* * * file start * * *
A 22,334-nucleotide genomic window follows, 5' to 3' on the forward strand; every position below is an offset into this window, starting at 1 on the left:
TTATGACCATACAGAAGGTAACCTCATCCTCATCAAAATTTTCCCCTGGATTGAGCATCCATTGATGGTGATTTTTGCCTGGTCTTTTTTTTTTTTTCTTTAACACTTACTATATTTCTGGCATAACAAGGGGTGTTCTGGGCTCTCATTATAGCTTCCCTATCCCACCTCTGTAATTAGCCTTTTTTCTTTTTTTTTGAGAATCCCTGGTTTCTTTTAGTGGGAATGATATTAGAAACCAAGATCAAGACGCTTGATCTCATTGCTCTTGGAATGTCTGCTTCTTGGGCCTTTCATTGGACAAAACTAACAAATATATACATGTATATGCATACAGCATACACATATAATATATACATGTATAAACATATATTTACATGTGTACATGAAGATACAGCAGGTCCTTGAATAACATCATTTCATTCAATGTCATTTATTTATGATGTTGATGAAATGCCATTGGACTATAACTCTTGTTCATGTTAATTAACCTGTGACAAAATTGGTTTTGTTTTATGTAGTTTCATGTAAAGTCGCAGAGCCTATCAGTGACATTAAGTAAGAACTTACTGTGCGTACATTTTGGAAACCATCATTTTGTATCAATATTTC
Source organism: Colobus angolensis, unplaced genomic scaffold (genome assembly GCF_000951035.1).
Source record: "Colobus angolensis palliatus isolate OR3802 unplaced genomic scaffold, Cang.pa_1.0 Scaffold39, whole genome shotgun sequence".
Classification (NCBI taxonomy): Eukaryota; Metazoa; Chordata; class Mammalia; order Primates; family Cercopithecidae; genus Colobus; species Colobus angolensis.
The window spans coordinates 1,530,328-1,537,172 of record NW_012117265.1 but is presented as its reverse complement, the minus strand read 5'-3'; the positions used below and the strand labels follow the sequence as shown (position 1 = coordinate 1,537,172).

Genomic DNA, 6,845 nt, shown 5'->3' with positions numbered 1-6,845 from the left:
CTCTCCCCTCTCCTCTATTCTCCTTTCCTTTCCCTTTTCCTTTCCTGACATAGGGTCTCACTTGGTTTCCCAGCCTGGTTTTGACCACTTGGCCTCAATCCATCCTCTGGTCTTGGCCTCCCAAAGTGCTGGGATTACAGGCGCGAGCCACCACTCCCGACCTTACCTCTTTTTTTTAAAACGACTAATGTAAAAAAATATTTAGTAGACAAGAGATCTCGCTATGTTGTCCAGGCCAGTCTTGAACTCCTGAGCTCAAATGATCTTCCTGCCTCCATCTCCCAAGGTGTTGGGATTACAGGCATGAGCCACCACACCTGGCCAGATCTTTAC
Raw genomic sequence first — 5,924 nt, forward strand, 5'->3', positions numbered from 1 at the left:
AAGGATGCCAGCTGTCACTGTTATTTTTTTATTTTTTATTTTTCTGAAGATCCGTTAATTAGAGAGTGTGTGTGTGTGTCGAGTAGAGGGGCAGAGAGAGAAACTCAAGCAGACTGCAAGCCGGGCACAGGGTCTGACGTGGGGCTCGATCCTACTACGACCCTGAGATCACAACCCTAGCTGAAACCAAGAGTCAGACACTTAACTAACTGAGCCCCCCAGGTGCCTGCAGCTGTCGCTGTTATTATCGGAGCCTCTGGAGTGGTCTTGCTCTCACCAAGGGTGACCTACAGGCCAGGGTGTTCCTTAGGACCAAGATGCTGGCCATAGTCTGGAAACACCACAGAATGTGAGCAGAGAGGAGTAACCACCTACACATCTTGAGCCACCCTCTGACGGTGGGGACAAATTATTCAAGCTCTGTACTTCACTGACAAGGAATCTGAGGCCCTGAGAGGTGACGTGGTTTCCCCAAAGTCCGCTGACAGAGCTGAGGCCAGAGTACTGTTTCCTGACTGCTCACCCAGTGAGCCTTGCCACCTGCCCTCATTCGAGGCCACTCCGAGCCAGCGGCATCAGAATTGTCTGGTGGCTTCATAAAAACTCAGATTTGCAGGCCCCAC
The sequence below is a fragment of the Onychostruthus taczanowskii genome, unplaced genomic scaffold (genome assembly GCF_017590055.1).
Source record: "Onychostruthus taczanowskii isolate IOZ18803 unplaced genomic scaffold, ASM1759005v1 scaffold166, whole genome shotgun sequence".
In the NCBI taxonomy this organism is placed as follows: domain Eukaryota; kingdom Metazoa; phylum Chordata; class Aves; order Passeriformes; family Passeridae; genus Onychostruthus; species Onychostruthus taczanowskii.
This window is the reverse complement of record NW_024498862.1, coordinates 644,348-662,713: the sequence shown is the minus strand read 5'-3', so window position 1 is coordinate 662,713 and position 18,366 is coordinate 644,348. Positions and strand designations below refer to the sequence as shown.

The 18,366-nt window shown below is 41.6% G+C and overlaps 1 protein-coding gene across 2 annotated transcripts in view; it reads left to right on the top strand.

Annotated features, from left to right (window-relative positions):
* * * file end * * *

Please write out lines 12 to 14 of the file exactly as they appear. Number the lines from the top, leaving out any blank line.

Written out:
Source record: "Onychostruthus taczanowskii isolate IOZ18803 unplaced genomic scaffold, ASM1759005v1 scaffold166, whole genome shotgun sequence".
In the NCBI taxonomy this organism is placed as follows: domain Eukaryota; kingdom Metazoa; phylum Chordata; class Aves; order Passeriformes; family Passeridae; genus Onychostruthus; species Onychostruthus taczanowskii.
This window is the reverse complement of record NW_024498862.1, coordinates 644,348-662,713: the sequence shown is the minus strand read 5'-3', so window position 1 is coordinate 662,713 and position 18,366 is coordinate 644,348. Positions and strand designations below refer to the sequence as shown.